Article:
I'm trying to convert the following Boolean expression into a CNF (or DNF):

$(\neg p \vee \neg q) \rightarrow (q \rightarrow \neg p)$

I apply various laws until I get to:

$(p \wedge q) \vee (\neg p \vee \neg q)$

This doesn't fit the form of a CNF, but I'm not sure how to get that last expression into an 'and' statement, or a series of more ORs of ANDs. I can do it by making a truth table and just writing it out, but is there some law that I am supposed to apply to $(\neg p \vee \neg q)$ to make it a CNF?


2 Answers 2


It might help to think by analogy with algebraic expressions formed using multiplication and addition. Multiplication distributes through addition, i.e., you have $x \times (y + z) = (x \times y) + (x \times z)$. Hence you can write any expression as a sum of products of atoms, by pushing the multiplications in through additions. But note that addition does not distribute through multiplication, so you can't write every expression as a product of sums of atoms.

Boolean algebra, however is much more symmetric: not only does conjunction distribute through disjunction, i.e., $x \land (y \lor z) = (x \land y) \lor (x \land z)$ but also disjunction distributes through conjunction, i.e., $ x \lor (y \land z) = (x \lor y) \land (x \lor z)$. Hence (also using De Morgan's laws to push in negations), you get to choose whether to push the conjunctions in, which will lead you to DNF: a disjunction of conjunctions of literals, or to push the disjunctions in, which will lead you to a CNF: a conjunction of disjunctions of literals. (Here "literal" means an atom or negated atom.) For example, your formula can be transformed into a CNF like this:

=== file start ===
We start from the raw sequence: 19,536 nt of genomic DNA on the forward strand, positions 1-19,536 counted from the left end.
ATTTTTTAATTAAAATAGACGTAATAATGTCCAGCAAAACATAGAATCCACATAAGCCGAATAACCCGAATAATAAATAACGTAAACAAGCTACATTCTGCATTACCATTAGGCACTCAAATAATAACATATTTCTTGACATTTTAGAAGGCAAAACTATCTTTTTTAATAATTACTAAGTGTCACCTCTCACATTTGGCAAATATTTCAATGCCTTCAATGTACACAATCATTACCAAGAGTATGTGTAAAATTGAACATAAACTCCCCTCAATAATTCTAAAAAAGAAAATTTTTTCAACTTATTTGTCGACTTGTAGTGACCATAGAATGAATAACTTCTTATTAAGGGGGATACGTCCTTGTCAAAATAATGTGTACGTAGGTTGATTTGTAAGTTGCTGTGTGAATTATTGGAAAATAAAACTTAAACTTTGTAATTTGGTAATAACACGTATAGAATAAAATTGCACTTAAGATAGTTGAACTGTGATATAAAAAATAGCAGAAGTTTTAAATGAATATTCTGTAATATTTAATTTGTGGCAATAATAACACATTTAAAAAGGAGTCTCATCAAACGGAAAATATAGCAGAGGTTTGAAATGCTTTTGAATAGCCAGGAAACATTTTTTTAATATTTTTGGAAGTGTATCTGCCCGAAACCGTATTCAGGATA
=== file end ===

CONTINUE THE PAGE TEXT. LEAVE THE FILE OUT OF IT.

$$ \begin{array}{rcl} [(p \land q) \lor \lnot p] \lor \lnot q &=& [(p \lor \lnot p) \land (q \lor \lnot p)] \lor \lnot q\\ &=& (p \lor \lnot p \lor \lnot q) \land (q \lor \lnot p \lor \lnot q) \end{array} $$

You can now do further simplifications if you wish, e.g., to arrive at $p \lor \lnot p$ (which is both a DNF and a CNF).


You wrote that you want to "get the last expression into an 'and'..." This sounds to me as though you were confusing CNF and DNF:

  • A formula is in CNF if it is a conjunction of (certain) disjunctions, e.g. $(p \vee q) \wedge (r \vee s) \wedge \neg t$
  • A formula is in DNF if it is a disjunction of (certain) conjunctions, e.g. $(p \wedge q) \vee (r \wedge \neg s)$

Your second formula already is in disjunctive normal form, as will become clear by omitting some brackets:

$$(p \wedge q) \vee \neg p \vee \neg q$$

Obviously, this is a tautology. So you just have to find tautological formula that is in CNF.

Hint: The simplest such formula is one that is both in CNF and in DNF.


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